They say ‘god doesn’t gift with both hands.’
But in the context of acting-talent, intelligence, good looks and philanthropy, very few could rival the specialties of Audrey Kathleen Ruston.
More famously, you probably know her as Audrey Hepburn, which she later adapted as her shortened stage name. She was of course, a war baby, but despite the adversity and nomadic nature of her upbringing, she attained eternal fame as one of the most successful actresses of Hollywood’s golden age.
To this day, Audrey Hepburn exemplifies timeless-femininity, stardom and glamour and is recognised as one the most prominent British icons of motion picture.
Through her numerous acting roles, characters and outfits, her cult costumes continue to inspire the fashion trends of today. Outfits, hats, scarves, accessories and of course, her famously large sunglasses.
Audrey Hepburn in Paris, circa 1964 | Image credit: Photo by Roger Viollet via Tumblr
Audrey Hepburn was born on the 4th of May 1929 in Ixelles, Brussels, Belgium.
During her childhood in the 1930’s, Hepburn’s family migrated several times between Brussels, Arnhem, The Hague and London due to her father’s work with a loan company. It was during this multinational upbringing where she famously learnt five languages; primarily English and Dutch from her parents, then Spanish, French and Italian.
Later, Hepburn was educated in Elham Kent, where she attended boarding school in 1938. It was there where she found her love for ballet in her final years before the beginning of the second world war.
This marked a troublesome turning point for Hepburn as her mother returned to Holland in fear of Germany’s declaration of war against Britain. At this point her father abandoned his wife and daughter as he was indoctrinated into the British Union of Fascists.
Thereafter, Hepburn and her grief-stricken mother faced an arduous period together in Arnhem.
During the war, Hepburn became malnourished from the lack of food supplies due to Nazi intervention and subsequent food shortages. In turn, this inhibited her pursual of ballet due to physical weakness, therefore she turned her focus to singing and acting instead.
Hepburn began ballet dancing at the age of 5 and became very proficient by her early teens. During the war when she was with her mother in Arnhem, she danced for paid entertainment and raised money for the Dutch resistance against the Nazis. | All 4 images sourced from Pinterest respectively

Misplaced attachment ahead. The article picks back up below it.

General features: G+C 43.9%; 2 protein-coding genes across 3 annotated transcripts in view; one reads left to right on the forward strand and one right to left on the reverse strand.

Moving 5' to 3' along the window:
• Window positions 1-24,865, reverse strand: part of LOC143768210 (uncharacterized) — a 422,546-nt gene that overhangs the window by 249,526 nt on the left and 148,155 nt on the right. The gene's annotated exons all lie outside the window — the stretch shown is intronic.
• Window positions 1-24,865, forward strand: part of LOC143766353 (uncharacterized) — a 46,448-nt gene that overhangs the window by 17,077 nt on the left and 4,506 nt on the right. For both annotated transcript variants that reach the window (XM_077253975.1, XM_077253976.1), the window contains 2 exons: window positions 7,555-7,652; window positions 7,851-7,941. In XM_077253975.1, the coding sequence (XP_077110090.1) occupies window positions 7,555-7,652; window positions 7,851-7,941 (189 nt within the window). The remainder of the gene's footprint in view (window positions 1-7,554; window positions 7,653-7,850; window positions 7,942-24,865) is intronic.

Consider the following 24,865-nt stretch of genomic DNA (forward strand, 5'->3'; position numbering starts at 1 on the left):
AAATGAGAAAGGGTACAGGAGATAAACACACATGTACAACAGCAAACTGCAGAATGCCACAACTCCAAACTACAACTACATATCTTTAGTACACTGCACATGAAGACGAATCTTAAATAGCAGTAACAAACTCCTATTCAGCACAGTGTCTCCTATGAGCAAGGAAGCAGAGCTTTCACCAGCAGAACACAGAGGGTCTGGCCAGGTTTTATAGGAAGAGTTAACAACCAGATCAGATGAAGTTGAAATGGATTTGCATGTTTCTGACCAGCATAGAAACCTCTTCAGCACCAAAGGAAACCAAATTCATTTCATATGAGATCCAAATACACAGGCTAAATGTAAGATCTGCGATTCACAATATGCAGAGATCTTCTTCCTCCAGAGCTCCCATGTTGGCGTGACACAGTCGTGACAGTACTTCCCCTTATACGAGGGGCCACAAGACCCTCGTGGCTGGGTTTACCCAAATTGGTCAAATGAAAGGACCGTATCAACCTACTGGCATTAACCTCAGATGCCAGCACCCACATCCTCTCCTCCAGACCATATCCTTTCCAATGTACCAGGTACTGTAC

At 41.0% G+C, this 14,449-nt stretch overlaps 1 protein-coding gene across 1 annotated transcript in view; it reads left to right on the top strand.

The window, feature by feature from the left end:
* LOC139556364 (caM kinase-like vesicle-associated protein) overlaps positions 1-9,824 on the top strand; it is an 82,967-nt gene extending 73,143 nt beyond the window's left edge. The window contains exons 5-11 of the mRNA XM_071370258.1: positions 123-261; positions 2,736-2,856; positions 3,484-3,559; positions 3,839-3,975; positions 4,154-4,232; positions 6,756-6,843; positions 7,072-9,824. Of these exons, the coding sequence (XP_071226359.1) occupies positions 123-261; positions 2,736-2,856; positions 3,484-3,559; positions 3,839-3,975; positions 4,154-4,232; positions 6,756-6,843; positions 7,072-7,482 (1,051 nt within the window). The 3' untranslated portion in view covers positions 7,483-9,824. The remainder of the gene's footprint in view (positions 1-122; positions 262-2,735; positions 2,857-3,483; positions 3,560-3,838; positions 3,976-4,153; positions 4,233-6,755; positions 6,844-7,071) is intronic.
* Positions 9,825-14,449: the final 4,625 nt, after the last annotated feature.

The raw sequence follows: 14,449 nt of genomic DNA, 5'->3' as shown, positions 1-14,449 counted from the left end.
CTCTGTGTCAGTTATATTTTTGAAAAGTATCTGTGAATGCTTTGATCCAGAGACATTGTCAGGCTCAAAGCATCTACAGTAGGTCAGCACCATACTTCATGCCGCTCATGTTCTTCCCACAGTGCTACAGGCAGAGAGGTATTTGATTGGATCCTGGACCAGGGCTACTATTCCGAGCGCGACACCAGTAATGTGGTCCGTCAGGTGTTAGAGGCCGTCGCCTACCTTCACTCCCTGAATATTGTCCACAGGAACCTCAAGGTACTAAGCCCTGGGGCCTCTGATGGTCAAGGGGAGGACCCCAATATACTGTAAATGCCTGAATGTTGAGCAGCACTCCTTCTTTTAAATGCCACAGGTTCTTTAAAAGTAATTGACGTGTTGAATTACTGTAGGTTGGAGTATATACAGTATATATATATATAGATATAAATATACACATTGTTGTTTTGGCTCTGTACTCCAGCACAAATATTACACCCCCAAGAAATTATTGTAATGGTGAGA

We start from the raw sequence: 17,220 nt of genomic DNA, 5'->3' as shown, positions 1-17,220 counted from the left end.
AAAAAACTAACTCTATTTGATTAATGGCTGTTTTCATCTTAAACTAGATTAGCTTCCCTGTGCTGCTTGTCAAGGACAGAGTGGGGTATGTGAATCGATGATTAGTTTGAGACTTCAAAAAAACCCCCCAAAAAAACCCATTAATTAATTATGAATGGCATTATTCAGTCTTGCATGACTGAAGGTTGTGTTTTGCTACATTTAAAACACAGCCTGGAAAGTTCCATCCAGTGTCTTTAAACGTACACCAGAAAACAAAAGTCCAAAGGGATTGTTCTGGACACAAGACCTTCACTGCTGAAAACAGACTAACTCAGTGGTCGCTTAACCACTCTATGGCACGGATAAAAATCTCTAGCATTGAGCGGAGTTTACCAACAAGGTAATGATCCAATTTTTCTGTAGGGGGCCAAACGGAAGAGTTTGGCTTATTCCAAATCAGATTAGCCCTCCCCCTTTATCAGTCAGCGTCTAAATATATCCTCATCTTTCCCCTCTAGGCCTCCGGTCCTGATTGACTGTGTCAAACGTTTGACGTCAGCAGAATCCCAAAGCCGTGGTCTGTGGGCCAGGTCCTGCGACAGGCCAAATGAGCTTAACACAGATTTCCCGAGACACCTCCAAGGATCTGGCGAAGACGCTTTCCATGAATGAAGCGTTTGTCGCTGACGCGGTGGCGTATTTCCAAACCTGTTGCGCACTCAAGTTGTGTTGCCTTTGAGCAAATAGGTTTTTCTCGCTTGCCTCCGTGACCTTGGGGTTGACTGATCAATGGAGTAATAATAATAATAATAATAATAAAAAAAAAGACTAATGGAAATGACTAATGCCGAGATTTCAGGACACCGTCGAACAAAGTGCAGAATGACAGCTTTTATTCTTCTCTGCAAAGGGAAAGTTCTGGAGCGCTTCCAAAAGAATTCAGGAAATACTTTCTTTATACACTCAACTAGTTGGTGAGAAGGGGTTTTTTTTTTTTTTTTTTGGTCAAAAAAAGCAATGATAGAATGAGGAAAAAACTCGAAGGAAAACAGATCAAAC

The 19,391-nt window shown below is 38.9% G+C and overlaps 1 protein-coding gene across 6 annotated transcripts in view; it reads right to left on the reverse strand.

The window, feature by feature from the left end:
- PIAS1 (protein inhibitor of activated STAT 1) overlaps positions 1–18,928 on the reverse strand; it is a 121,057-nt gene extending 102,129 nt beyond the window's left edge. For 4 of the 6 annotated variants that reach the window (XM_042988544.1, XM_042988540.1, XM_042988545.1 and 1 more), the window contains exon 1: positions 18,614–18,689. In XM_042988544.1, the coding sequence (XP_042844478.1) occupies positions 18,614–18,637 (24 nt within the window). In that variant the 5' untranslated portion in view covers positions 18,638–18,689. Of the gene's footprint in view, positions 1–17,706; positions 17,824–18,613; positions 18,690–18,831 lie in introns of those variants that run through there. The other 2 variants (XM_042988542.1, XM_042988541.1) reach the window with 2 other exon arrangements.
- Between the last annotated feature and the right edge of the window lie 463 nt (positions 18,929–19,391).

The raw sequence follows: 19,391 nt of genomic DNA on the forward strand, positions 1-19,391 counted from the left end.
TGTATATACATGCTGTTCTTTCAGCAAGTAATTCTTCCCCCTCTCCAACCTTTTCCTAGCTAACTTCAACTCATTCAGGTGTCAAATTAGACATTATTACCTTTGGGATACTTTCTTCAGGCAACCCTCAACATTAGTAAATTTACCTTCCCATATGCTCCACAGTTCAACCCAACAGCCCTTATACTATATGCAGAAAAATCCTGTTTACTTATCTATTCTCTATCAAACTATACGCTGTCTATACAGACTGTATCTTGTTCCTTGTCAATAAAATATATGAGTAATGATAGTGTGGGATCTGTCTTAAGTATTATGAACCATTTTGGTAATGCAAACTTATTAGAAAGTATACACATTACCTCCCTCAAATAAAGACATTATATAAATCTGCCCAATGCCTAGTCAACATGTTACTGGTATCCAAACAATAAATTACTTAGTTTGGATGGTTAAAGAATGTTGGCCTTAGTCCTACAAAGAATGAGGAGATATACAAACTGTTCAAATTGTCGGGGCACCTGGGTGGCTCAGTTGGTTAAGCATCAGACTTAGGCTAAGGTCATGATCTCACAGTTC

After the war, Hepburn returned to London with her mother. There, she took acting and elocution lessons, participated in theatrical work and registered herself as a freelance actress.
She landed her first acting roles playing minor parts in various short films before her debut starring role in the bilingual comedy ‘Monte Carlo Baby.’ Throughout the following decade, her talent was recognised with her ability to act, sing and dance which led to her winning numerous accolades including an Academy Award, BAFTA award and a Golden Globe award.
After signing a lucrative 7-film contract with Paramount Pictures, Hepburn was featured on the cover of Time magazine in 1953 where she first became known for her stunning looks and captivating fashion sense.
Her career began to unfurl as she progressed from role to role.
Audrey Hepburn, age 24 on the cover of Time Magazine, September 7th, 1953 | Image credit: Pinterest
Audrey Hepburn, circa 1957. | Image credit: The Sun
Audrey Hepburn on set during the filming of "Breakfast at Tiffany's" film, New York, October, 1960. | Image credit: Pinterest
Audrey Hepburn’s sunglasses
In 1960, screen writer Blake Edwards was headhunting for the female protagonist for his upcoming romantic comedy film. It was to be a remake of the novel ‘Breakfast at Tiffany’s’ and the author, Truman Capote, sought Marilyn Monroe to take the leading role.
However, it was Hepburn that got the job.
It was her defining moment.